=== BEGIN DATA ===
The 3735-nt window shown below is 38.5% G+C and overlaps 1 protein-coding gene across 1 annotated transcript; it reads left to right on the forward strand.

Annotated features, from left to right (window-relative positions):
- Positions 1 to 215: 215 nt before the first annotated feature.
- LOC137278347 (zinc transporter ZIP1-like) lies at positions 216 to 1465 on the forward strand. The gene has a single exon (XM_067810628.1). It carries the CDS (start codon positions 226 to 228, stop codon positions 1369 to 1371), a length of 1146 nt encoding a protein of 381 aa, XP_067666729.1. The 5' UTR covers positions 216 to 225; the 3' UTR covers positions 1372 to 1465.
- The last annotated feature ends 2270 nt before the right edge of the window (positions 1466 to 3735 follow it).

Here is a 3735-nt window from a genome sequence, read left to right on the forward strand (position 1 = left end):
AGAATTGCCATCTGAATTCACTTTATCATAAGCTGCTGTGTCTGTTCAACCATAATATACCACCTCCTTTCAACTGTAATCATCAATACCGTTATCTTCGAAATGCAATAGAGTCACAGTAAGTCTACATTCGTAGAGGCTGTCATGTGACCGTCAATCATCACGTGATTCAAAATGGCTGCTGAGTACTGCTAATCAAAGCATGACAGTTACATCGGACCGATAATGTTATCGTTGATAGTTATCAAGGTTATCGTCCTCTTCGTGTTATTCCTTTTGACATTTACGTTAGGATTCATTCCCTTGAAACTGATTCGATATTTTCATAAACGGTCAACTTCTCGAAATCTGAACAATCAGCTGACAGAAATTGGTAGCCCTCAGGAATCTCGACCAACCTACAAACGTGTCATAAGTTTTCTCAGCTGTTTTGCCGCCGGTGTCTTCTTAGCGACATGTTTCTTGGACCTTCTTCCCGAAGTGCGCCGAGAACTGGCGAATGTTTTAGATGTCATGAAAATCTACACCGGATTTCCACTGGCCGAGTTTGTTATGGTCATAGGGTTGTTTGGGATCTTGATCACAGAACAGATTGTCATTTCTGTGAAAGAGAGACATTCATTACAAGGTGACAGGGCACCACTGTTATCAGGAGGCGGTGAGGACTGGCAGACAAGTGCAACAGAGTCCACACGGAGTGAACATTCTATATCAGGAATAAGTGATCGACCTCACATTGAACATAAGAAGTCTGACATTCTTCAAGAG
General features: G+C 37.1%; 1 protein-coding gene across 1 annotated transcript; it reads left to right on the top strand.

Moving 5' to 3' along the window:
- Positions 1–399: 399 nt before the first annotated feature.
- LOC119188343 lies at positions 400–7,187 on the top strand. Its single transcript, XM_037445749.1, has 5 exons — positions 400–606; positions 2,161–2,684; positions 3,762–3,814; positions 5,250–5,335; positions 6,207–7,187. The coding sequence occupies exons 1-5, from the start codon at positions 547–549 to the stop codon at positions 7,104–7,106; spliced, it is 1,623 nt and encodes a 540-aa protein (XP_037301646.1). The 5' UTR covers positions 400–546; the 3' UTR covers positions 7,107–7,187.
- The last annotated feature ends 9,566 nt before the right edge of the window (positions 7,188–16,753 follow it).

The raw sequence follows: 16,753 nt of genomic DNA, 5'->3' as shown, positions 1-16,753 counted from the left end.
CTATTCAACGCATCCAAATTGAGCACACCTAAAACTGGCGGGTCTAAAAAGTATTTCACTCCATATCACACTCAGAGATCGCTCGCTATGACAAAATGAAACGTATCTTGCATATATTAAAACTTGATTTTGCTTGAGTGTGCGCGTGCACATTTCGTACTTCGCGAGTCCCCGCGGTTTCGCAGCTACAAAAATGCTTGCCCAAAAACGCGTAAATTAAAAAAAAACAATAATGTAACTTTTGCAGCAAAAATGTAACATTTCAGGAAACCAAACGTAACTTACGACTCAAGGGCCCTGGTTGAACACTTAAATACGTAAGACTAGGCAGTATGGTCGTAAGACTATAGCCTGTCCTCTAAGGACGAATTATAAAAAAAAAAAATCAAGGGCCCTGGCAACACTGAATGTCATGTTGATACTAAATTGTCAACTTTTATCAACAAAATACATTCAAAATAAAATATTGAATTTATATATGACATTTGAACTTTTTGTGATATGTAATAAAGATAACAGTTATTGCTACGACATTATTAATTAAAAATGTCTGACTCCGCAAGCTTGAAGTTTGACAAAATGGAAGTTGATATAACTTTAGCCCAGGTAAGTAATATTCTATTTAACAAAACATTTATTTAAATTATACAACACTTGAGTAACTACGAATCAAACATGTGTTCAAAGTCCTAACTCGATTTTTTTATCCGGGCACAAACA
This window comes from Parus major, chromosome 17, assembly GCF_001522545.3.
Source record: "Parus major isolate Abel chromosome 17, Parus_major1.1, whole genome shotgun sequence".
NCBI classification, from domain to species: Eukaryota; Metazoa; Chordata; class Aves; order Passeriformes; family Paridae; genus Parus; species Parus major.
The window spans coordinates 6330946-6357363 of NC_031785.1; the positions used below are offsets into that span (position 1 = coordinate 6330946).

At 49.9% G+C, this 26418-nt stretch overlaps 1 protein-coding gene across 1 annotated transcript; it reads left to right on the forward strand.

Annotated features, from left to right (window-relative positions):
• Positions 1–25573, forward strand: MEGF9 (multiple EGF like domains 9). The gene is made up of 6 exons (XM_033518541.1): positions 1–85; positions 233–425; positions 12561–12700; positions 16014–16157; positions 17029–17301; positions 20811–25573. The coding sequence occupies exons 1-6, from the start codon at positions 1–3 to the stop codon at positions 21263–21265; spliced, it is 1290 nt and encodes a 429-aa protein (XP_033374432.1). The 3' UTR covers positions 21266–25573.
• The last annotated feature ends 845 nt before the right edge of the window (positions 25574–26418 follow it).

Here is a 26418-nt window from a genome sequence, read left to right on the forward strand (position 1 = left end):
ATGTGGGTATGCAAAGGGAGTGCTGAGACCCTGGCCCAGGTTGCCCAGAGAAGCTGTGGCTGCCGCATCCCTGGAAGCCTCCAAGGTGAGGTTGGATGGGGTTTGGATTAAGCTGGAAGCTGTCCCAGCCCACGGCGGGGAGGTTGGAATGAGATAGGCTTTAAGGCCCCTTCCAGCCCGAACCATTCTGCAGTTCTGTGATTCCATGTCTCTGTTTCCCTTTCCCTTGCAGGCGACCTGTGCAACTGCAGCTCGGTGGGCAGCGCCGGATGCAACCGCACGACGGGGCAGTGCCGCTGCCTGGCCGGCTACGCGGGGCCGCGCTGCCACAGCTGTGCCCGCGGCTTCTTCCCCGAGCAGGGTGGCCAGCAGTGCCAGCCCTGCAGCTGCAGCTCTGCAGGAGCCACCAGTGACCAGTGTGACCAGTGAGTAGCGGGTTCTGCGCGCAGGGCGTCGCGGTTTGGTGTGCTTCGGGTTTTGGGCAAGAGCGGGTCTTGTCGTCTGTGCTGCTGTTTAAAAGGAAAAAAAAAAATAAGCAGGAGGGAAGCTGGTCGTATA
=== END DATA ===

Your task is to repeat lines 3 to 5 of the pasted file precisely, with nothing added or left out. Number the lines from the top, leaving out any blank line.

- Positions 1 to 215: 215 nt before the first annotated feature.
- LOC137278347 (zinc transporter ZIP1-like) lies at positions 216 to 1465 on the forward strand. The gene has a single exon (XM_067810628.1). It carries the CDS (start codon positions 226 to 228, stop codon positions 1369 to 1371), a length of 1146 nt encoding a protein of 381 aa, XP_067666729.1. The 5' UTR covers positions 216 to 225; the 3' UTR covers positions 1372 to 1465.
- The last annotated feature ends 2270 nt before the right edge of the window (positions 1466 to 3735 follow it).